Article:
The United States District Court for the Middle District of Florida has ruled regarding the discoverability of a broad array of documents sought by an insurer in a declaratory judgment action concerning application of a prior knowledge condition. Berkley Assurance Co. v. Expert Grp. Int’l Inc., 2017 WL 4574599 (M.D. Fla. Oct. 13, 2017). The court’s order included mixed rulings on seven of the insurer’s requests for production (RFPs) and one interrogatory.
The insurer issued a professional liability policy to the insured, which placed au pairs with American families. The policy, which provided claims made coverage, was first issued in February 2015 and then renewed in February of 2016. In November 2014, three months before the insurer issued the 2015 policy, the placement service was named as a co-defendant in an au pair class action alleging a conspiracy among au pair placement services to fix au pair wages. None of the original underlying plaintiff au pairs alleged they were actually placed by the insured, and the insured did not disclose the suit in its application for the insurer’s 2015 policy. In August of 2016, the complaint was amended to include au pair plaintiffs that the insured had placed. The insured then sought coverage under the 2016 renewal policy.
The insurer filed coverage litigation, seeking a judicial declaration that the policy does not afford coverage because it applies only if: “[a]s of the inception date […], no insured, had any knowledge of any circumstance likely to result in or give rise to a ‘claim’ nor could have reasonably foreseen that a ‘claim’ might likely be made.” The insurer later issued RFPs for a wide variety of the insured’s documents related to the class action, including communications with the insured’s prior insurers, in order to prove knowledge or foreseeability of a “claim,” at least at the time the initial complaint was filed, if not before. The insured resisted the discovery requests and the insurer filed a motion to compel.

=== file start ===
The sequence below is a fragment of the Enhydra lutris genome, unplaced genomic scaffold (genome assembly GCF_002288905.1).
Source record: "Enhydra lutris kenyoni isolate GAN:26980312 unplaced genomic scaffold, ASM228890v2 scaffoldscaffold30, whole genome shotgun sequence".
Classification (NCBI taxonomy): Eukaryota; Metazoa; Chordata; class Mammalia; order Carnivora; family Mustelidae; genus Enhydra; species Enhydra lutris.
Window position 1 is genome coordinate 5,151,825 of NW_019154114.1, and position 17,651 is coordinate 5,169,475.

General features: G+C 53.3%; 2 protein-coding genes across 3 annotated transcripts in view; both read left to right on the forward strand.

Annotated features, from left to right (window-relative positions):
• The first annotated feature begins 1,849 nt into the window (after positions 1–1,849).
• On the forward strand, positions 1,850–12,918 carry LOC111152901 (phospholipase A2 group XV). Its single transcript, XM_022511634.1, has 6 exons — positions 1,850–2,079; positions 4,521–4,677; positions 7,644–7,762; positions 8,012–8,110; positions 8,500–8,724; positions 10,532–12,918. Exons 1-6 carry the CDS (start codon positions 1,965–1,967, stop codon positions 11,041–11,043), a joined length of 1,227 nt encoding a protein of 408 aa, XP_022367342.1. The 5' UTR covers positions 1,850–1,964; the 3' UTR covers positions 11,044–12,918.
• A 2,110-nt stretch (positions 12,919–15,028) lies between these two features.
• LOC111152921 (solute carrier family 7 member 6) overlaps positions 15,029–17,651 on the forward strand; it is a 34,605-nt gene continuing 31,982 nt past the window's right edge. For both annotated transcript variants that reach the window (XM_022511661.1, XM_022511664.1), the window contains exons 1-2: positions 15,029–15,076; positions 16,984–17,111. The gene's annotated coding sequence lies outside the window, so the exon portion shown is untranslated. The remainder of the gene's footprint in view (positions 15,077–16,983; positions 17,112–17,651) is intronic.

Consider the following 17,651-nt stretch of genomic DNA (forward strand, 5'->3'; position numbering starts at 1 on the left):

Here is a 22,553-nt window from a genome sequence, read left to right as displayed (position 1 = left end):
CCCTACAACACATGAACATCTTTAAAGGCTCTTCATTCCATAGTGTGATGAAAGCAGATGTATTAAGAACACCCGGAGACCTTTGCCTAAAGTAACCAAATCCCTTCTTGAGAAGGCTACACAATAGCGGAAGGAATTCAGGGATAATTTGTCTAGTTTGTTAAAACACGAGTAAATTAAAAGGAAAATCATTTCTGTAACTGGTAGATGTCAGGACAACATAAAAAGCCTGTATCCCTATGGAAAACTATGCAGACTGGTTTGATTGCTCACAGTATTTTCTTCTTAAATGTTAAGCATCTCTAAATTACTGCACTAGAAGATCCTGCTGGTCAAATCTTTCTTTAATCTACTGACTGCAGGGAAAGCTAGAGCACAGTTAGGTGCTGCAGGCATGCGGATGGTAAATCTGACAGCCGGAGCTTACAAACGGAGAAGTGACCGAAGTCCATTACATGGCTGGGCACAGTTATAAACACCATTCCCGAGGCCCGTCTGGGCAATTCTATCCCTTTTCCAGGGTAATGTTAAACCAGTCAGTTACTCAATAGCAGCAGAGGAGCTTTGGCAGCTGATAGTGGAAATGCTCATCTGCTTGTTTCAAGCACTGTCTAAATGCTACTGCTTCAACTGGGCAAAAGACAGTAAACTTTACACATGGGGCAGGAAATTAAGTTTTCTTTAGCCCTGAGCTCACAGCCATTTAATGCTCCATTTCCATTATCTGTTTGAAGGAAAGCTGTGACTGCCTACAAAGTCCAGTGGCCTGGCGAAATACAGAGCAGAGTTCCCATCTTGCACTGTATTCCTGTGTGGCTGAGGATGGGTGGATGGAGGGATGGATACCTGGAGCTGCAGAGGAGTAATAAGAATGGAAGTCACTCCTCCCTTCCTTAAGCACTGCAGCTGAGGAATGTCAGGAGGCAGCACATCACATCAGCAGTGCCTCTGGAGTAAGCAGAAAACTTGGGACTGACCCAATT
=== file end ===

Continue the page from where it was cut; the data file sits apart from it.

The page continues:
In ruling on the motion to compel, the court sided with the insurer on some, but not all, of the insurer’s requests. The court denied as overly broad and burdensome: (1) requests for copies of the insured’s production and discovery responses in the underlying class action; (2) documents exchanged between the class action co-defendants; and (3) documents created by the insured regarding the class action. The court also denied as irrelevant and/or disproportionate to the insurer’s needs requests for copies of class action joint defense agreements, and the insured’s applications for coverage from other insurers for the 2014 policy year forward.
The court granted the insurer’s request with respect to: (1) information related to the insured’s class action counsel, including the date retained and information on the scope of representation; (2) copies of the confidentiality order in the class action; (3) copies of any pre-suit demands made before the insurer’s 2015 policy was issued; and (4) the insured’s documents relating to potential coverage for the class action allegations from the insured’s prior insurer, including any coverage analyses, descriptions, or evaluations (subject to privilege and work product claims).